My Kids Call Me ‘Mama Chaga’

It’s true. My kids sometimes call me Mama Chaga. One reason is because I can spot Chaga from a mile away and the other is because they love my Hot Chaga Chocolate. (Recipe is further down for all of the chocoholics)

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What is Chaga?

Chaga (Inonotus obliguus) is a super medicinal mushroom that grows primarily on paper birch (Betula papyrifera) and yellow birch (Betula alleghaniensis).  It can be found in the northern hemisphere.

What does chaga look like?

It is very dark brown or black. It almost looks like a charred loaf of crusty artisan bread. When broken, the inside reveals a sponge-like appearance that is a rich, deep orange color. This mushroom does not have gills, but instead, pores. It can grow in all sorts of shapes and sizes on the outside of birch trees. I also want to mention that it only grows on living trees.  The photo of chaga above is one I took early in the winter.

birch trees.jpg

Chaga has been known in many parts of the world for its immune boosting qualities for thousands of years. In traditional Chinese medicine, chaga was used to balance qi.

Studies also show that chaga has cancer fighting properties! Check out this study done by Showa University in Japan.

So, why am I so excited about chaga?

Well, not only does this magical mushroom have immune boosting qualities and cancer fighting super powers (betulinic acid) but it’s also anti-inflammatory, anti-bacterial, and antiviral. It’s packed with melanin too. And, for those that want to fight the aging clock, grab a cup of chaga tea because melanin nourishes, hydrates and heals skin. It makes your hair shiny and soft and it’s good for your eyesight! Keeping a younger, youthful appearance. Bonus!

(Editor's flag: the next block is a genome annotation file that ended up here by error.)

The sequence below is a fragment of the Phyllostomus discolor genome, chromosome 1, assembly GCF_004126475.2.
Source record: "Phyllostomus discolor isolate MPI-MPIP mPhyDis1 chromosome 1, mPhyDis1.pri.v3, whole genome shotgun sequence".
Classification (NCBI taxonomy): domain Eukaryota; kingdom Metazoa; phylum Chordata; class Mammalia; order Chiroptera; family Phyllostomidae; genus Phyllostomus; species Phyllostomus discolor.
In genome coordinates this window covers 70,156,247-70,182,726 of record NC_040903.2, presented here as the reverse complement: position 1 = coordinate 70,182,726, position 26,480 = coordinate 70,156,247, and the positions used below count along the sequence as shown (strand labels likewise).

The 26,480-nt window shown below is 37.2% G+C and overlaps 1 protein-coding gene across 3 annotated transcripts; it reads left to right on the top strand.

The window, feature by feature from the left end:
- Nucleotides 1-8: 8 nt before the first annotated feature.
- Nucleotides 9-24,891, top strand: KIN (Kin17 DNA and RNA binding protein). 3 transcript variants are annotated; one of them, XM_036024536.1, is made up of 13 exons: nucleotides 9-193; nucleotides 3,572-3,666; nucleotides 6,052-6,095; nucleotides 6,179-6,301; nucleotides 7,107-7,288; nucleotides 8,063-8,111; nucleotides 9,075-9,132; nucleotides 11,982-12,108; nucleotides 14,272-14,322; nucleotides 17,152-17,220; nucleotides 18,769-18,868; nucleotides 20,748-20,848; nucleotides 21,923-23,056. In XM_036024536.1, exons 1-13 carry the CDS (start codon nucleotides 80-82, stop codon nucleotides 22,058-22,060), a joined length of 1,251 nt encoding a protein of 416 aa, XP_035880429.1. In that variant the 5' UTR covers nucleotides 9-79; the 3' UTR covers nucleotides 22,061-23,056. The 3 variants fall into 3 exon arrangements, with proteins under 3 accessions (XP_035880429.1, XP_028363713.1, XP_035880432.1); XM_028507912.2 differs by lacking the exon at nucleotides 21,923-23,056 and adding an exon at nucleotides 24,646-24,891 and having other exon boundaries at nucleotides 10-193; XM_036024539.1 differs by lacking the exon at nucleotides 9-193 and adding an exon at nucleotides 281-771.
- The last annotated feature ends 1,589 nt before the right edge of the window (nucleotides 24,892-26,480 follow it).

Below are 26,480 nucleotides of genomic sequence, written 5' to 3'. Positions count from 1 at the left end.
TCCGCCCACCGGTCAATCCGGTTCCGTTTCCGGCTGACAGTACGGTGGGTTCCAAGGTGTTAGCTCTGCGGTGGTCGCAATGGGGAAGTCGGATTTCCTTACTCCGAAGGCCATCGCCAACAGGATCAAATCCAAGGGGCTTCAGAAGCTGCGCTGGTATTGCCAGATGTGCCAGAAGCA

Chaga contains many nutrients as well. Here is a quick list of some of the vitamins in this super mushroom: vitamin B2, vitamin D3, calcium, iron, magnesium, zinc, copper, potassium, and phosphorus to name a few.

Here are a few tips on harvesting chaga:

First, forage ethically!

The bigger the mushroom, the older it is. The older the mushroom, more beneficial properties inside. We pick the big ones and leave the little ones to grow.

Never over pick! Take what you need, leave the rest.

Chaga is best harvested when dormant. So, October through early February for my zone (zone 4-5). You never want to harvest chaga when the sap is flowing as that can cause further stress to the tree leaving a large wound and it could kill the tree. On another note, try to harvest when temps are just above freezing. It will just make it easier on you and the tree…chaga is pretty hard.

Use an ax or a handsaw to cut the chaga carefully off the tree.

When you have your chaga fresh off the tree, it needs to be dehydrated. We use this one and absolutely love it.

Break the chaga into smaller, manageable chunks and dehydrate on a low setting (106-115 degrees) for about 2 days, maybe longer depending on the humidity and size of the chaga pieces. Once completely dried, you can either use a mortar and pestle to grind the chaga or a food processor to turn it into a fine powder. Store in an airtight container.  (I prefer glass jars for my dehydrated goods.)

Don’t live in an area where chaga grows or are unable to forage? Check out this link for some awesome chaga.

Love chocolate? Here is my recipe for Hot Chocolate Chaga. It’s super rich and indulgent. Perfect on a cold and snowy day.

Ingredients:

2 1/2 cups water

2 tbsp chaga powder

1- 14oz. can of sweetened condensed milk

1- 13.5oz. can of coconut milk

2 tbsp cocoa powder

Pinch of sea salt

Marshmallows

Directions:

In a medium size saucepan, bring the water to a boil. Add powdered chaga, cover and lower to a simmer for 3 to 5 minutes then remove from heat. Steep chaga tea for 20 minutes. While the chaga is steeping, mix sweetened condensed milk, coconut milk, cocoa powder and salt in a large saucepan. Heat on low, stirring constantly to break apart coconut milk solids and to incorporate the cocoa powder and prevent sticking.

After the chaga steeped for 20 minutes, strain the tea through cheesecloth.

*DO NOT discard the chaga! It can be used and used again several times to make more tea!*

Add the chaga tea to the milk mixture. Stir and heat until steaming. Pour into your favorite mug, add a few marshmallows and enjoy!

2 thoughts on “My Kids Call Me ‘Mama Chaga’

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